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Author Topic: Look at what got passed quickly and without much fanfare.  (Read 1875 times)

Cpilot

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Look at what got passed quickly and without much fanfare.
« on: December 06, 2007, 08:17 PM »
Do we really want these politicians passing this kind of legislation under cover?
Those Sneaky Politicians
Quote
The U.S. House of Representatives on Wednesday overwhelmingly approved a bill saying that anyone offering an open Wi-Fi connection to the public must report illegal images including "obscene" cartoons and drawings--or face fines of up to $300,000.
That broad definition would cover individuals, coffee shops, libraries, hotels, and even some government agencies that provide Wi-Fi. It also sweeps in social-networking sites, domain name registrars, Internet service providers, and e-mail service providers such as Hotmail and Gmail, and it may require that the complete contents of the user's account be retained for subsequent police inspection.

Darwin

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Re: Look at what got passed quickly and without much fanfare.
« Reply #1 on: December 06, 2007, 08:30 PM »
Er... I guess this is more a backhanded initiative to kill open-access wi-fi - the costs of monitoring this kind of thing will presumably be OUTRAGEOUS (ok, maybe this is not its intent, but I'm sure this will be the outcome. On second thought, maybe this IS the intent - chalk one up for the telecom lobby?).

Renegade

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Re: Look at what got passed quickly and without much fanfare.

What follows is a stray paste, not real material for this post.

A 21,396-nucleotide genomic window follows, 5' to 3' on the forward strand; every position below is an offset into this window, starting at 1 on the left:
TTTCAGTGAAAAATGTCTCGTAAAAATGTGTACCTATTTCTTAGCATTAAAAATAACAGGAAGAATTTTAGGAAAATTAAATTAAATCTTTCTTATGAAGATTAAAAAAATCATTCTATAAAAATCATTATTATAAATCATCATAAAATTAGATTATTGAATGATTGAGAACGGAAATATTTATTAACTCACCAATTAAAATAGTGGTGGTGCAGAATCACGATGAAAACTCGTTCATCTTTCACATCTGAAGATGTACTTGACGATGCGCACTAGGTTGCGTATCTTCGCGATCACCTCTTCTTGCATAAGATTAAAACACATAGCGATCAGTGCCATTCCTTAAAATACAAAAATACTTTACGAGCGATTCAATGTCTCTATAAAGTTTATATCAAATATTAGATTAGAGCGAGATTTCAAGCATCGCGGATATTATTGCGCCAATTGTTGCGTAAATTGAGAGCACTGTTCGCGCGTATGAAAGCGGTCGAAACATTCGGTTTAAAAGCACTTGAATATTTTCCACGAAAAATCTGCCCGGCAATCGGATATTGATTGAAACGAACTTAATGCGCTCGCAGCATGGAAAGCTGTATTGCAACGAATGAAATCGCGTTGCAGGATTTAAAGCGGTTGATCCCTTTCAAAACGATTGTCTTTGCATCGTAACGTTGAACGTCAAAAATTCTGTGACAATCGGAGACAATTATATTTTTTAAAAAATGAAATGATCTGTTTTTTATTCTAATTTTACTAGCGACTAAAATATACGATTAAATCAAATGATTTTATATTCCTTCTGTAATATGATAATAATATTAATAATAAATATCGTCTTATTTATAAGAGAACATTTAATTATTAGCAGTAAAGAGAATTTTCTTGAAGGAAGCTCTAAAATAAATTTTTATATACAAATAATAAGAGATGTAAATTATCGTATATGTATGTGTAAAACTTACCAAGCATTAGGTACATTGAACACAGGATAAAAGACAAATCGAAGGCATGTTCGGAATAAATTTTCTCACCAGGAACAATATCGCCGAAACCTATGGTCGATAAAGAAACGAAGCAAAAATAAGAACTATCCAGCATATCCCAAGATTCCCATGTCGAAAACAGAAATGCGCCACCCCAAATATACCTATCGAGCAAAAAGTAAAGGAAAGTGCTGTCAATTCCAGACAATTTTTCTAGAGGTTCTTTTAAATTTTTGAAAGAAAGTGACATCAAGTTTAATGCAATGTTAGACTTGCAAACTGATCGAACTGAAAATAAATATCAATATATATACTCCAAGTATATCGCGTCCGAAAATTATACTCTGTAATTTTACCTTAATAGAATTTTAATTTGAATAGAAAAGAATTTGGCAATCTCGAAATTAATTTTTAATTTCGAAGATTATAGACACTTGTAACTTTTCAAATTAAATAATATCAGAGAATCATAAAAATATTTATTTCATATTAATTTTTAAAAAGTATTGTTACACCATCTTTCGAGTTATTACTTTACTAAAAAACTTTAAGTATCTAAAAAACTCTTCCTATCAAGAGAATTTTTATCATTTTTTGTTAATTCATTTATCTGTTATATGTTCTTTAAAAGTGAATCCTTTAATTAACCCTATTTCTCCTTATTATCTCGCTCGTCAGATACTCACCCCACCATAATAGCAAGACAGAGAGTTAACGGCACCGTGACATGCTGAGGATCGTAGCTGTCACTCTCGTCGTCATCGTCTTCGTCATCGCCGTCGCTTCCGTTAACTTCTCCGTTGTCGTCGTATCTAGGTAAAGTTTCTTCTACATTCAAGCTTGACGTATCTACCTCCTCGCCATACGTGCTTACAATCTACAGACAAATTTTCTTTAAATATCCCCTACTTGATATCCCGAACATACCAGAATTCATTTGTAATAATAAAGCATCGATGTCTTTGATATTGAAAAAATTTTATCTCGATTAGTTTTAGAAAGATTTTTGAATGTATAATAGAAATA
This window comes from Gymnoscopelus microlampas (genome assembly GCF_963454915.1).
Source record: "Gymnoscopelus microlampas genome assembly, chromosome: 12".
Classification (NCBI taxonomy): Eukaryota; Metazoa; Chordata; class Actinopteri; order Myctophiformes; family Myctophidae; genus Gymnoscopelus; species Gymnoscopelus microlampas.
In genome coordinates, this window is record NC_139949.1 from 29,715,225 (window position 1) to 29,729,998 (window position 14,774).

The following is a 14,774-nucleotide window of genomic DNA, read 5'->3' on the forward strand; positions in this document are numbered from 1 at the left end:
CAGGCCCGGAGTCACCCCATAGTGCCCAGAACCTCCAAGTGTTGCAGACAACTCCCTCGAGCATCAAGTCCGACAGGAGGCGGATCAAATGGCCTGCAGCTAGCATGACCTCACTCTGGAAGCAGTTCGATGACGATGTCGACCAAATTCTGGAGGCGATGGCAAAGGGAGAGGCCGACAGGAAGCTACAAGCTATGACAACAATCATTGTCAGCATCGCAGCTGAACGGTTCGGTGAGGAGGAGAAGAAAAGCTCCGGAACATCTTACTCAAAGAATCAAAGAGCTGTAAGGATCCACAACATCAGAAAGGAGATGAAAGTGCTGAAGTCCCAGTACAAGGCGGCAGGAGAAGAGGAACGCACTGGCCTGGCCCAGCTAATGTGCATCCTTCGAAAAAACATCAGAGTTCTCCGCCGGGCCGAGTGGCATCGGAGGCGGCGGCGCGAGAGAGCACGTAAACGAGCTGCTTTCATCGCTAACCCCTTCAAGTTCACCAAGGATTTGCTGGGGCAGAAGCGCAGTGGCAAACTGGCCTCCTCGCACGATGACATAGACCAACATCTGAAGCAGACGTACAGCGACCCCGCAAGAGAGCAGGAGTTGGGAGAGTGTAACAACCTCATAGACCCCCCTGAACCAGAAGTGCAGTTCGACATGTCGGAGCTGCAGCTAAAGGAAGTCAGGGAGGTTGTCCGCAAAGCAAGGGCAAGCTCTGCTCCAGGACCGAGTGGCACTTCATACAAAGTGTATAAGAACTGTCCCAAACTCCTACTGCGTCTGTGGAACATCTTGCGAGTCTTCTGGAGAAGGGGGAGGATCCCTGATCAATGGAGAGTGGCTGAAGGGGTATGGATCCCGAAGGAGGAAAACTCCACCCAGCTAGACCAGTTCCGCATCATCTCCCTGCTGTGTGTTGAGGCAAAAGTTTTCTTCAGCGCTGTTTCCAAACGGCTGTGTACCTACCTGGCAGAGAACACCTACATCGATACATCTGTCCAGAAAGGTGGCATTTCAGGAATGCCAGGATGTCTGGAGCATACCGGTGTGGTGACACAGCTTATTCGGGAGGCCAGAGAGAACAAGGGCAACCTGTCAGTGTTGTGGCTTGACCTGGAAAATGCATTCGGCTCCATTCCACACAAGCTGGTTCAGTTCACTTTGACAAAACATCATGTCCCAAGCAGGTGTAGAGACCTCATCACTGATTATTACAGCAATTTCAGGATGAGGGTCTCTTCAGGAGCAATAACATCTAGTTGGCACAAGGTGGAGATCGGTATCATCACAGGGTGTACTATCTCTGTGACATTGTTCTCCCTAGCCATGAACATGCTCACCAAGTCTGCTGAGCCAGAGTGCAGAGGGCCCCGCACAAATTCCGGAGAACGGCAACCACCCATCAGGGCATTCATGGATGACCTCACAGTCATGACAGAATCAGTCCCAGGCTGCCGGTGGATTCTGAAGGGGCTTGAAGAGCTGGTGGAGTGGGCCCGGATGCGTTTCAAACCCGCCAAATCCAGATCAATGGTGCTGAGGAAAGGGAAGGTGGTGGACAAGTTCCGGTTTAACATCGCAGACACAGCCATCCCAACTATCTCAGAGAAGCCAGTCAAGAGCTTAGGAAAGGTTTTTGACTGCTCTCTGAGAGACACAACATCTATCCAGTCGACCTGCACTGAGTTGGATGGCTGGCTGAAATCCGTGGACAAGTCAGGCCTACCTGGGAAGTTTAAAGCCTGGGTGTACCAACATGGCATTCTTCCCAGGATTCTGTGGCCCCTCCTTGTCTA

« Reply #2 on: December 06, 2007, 09:03 PM »
This kind of lunacy seems to me like a way for governments to infringe on freedoms more and more. 

"Oh... But it's for the CHILDREN! You don't hate CHILDREN? DO YOU?"

It's a kind of sneaky emotional blackmail and it's disingenuine. Of course nobody "hates children", but imposing insane legislation doesn't fix the real problem.

A similar law was passed in Canada a while back -- If you are Canadian, and you go off on pedophilic sex tours outside of Canada, you can be charged IN CANADA upon your return. Now, it's a great idea to protect kids, but infringing on another nation's sovereignty is a bad path to go down.

These things seem like very dangerous slippery slopes that lead to very... very dark places.

To be honest, I believe that these sorts of things are the exact reason for the right to bear arms in the USA. At some point, governments overstep their bounds and stray into those dark places where violence becomes the only saviour. History is full of examples. Today is no different.

Freedom has always been paid for and stained by blood, and most likely always will be.

Rant aside, at some point in the future there may be technologies that make this sort of thing possible. However, we don't have that kind of technology at the moment. Years ago there were attempts to do image recognition for this sort of thing, but they all failed. It's just too intense of an operation to do. Much more CPU and computer resources are needed for this to become remotely feasible.

Analagously, the legislation is like saying, "If you see someone in distress, you MUST help/save them." This is just pure insanity. Ok - you see someone screaming on the 10th floor of a burning building... We see the problem then. You're effectively being asked to do something that you simply CANNOT do. It's just not possible.